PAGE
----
|By Kang, Crystal|
Hospice & Palliative Care of
Called Comfort Crew, the new program is made up of pediatricians, nurses, social workers, spiritual care coordinators, home health aides, volunteers, therapists and grief and bereavement counselors. The team works with a child's medical care provider and family members to create a plan that provides the most appropriate level of relief and comfort for the young patients at home.
The program launch goes hand-in-hand with a recent law change under the Affordable Care Act that now allows children with life-limiting illnesses to simultaneously receive palliative care while undergoing curative treatment in hospitals. Before the law change, children couldn't receive both palliative care and curative treatment, and parents had to choose whether their children would comfortably rest at home with trained staff visiting them or stay at a hospital under a doctor's care, said
"Thousands of children are dying in hospitals every year," Caputi said. "Most want to be at home, and there's a need for this kind of program to provide enhanced comfort. With this new law, now there's a clear choice families can make for the setting of care and setting of death."
Unlike the nonprofit's hospice program that provides care services for patients with a life expectancy of six months or less, Comfort Crew allows children to receive palliative care a lot sooner. The pediatric palliative care team cares for children with a life expectancy of one year or less.
"We were getting children who had weeks left to their life after being in the hospital for months and months," HPCW Executive Director
Three years ago, Spengler, along with 20 staff members, 65 employees and more than 50 volunteers started examining the level of pediatric palliative care available and saw a clear need to start a program in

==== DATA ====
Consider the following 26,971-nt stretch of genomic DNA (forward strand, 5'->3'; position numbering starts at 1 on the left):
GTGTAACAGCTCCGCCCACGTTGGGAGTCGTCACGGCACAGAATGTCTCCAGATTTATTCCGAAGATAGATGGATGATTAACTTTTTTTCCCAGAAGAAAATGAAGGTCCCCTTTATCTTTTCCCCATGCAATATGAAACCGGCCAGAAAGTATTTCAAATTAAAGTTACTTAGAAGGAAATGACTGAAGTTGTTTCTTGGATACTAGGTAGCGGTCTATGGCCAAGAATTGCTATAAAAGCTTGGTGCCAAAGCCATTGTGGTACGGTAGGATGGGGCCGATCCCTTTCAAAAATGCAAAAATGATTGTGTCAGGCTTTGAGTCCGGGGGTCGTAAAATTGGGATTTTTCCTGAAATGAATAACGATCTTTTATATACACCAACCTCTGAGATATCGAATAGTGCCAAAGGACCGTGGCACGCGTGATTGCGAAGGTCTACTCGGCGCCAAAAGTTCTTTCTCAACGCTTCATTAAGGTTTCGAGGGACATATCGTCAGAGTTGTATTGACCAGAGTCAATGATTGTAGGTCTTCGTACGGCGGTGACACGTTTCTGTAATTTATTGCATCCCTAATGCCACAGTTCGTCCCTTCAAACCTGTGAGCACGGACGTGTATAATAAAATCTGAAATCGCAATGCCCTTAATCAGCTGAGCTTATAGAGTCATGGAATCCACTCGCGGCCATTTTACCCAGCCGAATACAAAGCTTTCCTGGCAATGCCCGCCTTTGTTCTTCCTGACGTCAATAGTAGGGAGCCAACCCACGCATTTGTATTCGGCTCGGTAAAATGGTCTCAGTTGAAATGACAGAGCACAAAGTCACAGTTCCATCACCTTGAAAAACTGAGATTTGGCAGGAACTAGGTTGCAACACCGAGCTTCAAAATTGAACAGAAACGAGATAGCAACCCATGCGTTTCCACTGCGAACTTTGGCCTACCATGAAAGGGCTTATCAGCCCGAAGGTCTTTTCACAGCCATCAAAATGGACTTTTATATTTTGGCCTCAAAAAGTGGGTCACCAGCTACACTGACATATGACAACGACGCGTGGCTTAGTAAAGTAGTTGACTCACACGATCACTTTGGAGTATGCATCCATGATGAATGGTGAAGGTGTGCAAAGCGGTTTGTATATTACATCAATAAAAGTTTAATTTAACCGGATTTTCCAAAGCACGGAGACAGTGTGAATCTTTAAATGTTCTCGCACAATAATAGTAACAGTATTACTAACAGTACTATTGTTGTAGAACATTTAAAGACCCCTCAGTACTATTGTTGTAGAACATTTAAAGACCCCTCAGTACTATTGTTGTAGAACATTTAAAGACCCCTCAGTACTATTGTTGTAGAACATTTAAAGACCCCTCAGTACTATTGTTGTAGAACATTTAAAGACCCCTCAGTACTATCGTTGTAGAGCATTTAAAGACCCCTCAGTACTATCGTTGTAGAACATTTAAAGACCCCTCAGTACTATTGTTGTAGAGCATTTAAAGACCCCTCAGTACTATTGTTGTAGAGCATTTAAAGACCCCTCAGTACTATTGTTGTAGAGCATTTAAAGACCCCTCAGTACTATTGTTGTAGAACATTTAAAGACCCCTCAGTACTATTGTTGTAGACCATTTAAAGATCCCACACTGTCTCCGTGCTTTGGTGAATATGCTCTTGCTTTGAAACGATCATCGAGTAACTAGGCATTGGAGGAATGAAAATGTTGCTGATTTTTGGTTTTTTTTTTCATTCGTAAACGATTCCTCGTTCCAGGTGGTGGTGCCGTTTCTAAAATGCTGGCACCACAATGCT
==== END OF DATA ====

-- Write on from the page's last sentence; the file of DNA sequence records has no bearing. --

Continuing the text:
HPCW is run purely by private foundation grants and donations from individuals and businesses. With five donations made to the organization last year and two more rolling in so far this year, the palliative care program can now send out more staff to visit children and their families and introduce them to the program.
"All the visits we make to the family prior to child's admission are important," Spengler said. "Sometimes, these visits are two or three or four or five depending on where the family is at and where the child is at. If all they want to do is put a name to a face and see who we are, that's fine."
The goal this year is to provide palliative care for at least 10 children with terminal illnesses who are undergoing curative treatment. The Comfort Crew coordinators plan to train about 15 to 20 volunteers to lead about five age-specific family bereavement groups to support children who, going through the care program, may lose their siblings.
"The Comfort Crew plans to provide family bereavement support programs after school consistently on a specific weeknight every other week," said
Hospice & Palliative Care of
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